Problems alloying 18k yellow

I have made 7 consecutive attempts to alloy an ingot of 18k yellow. Using 24k shot 1 troy oz, 3.88 pure silver shot, 3.88 copper cut from a .999 pure copper round that I had purchased from precious metal seller. The shot gold was from, the silver from rio grande. I also included in the melt 18k yellow shot (half oz) from rio grande. So about 54 grams total in a crucible rhat was glazed w borax.

I cannot get the copper to mix into the melt, but rather seems to rise to the top when i have poured it into a hrated steel mould, and quench, pickle it. You can see the copper layer on the top. That layer is black before its pickled. On the first few attempts a green residue remained in the crucible. Mired in the borax, i presume. I have cleaned it oit by tilting and heating the borax so contaminates poired out.

I am gyrating the crucible. And the melt is fluid, pink orange, and the surface is showing movement at high temperatures which leads me to conclue it is mixed welll. I am keeping the rosebud little torch on the metal as I am pouring it into the mould. This is my first time trying this torch, the crucible, or melting and alloying. I am sprinkling a pinch of borax during the melt. I am using an oxy-acetylene set up. Any ideas what I might be doing to cause the copper to remain separated from the gold-silver?

Is the bottom the bar you pour?

Here is the 7th try, and it looks as though only a small amount of copper film on top. Perhaps I should file it out? Pics of top and bottom of poured ingot.

To me it looks like its too cold when pouring.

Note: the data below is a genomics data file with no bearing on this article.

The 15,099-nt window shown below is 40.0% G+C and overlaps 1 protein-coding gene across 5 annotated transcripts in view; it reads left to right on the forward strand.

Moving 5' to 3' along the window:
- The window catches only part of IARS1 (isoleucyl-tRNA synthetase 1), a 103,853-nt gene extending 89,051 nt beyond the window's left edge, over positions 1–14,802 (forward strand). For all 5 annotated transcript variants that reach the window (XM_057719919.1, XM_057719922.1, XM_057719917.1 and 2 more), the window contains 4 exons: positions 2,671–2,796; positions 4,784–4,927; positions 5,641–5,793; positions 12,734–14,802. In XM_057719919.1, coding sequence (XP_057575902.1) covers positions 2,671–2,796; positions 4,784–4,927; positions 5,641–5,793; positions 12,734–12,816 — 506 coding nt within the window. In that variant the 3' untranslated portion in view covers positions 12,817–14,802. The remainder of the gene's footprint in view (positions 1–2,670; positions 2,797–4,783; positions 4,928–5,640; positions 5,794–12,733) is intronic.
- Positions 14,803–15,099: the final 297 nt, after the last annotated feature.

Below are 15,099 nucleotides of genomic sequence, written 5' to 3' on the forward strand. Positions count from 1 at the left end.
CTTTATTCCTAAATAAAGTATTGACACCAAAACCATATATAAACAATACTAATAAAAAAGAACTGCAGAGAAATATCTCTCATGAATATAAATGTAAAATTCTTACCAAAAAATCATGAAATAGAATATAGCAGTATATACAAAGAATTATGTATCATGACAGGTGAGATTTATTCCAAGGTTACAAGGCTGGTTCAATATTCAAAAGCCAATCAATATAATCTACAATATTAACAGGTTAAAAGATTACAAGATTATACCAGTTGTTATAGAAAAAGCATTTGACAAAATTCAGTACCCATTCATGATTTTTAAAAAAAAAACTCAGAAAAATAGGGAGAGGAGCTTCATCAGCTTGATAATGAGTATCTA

The last 2 pics of the 4 pics i uploaded. The 4th pic is clean gold (bottom of the ingot) and the 3rd pic shows a slight depression in the center that has a slight film of copper color pooled in that depression.

A better picture showing the copper film.

Too cold. Ok. Maybe as i pour it slowly, even tho i keep the torch on it, perhaps the edge of the crucible is cool enough to lower the temp of the melt…? I am moving the flame around the entire crucible, and even preheating it before i put the metal in it.

Just a thought, you could try pouring your ingot in delft clay or even petrobond. It will come out more even than in an open mold and be less likely to cool unevenly. It’s more work, but I use this method when I want a particular shaped ingot…Rob


If you have melted with high heat 7 times, then it must for sure have combined throughly. The discoloration is localized copper oxide on the surface. It’s not unusual for it to only appear in one area. It is only likely to appear on top because the sides and bottoms where against the mold and oxygen exposure is lessened. This will even happen with any stored bought alloyed gold and sterling after annealing.

Anneal the bar and soak it in pickle. Once out, I bet you can wipe away any remaining residue and you’ll have solid gold color throughout.

I make my own 22k, 18k, and 14k with master alloys, as well as from pure Au, Ag, and CU for quite some time. I learned when I was an apprentice and then assistant for a custom jeweler. The only gold alloy that was a struggle was white gold as some of the master alloys require super super high heat to thoroughly melt and mix. I assume they have platinum group metals in the master.



Thanks a lot, you really give me some confidence that it might be fine as it is. I will anneal and pickle, roll out to see how it looks and performs.

Appreciate the generosity of sharing your experiential knowledge.

Sure thing. So, I would love to know how it went?

1 Like

you are so correct sir!

I am working full time at my regular job, while launching this, so it takes a few days to take the next steps, but I will certainly let you know, and share pics as this goes along.

Best regards!

Sounds good. Looking forward to the results.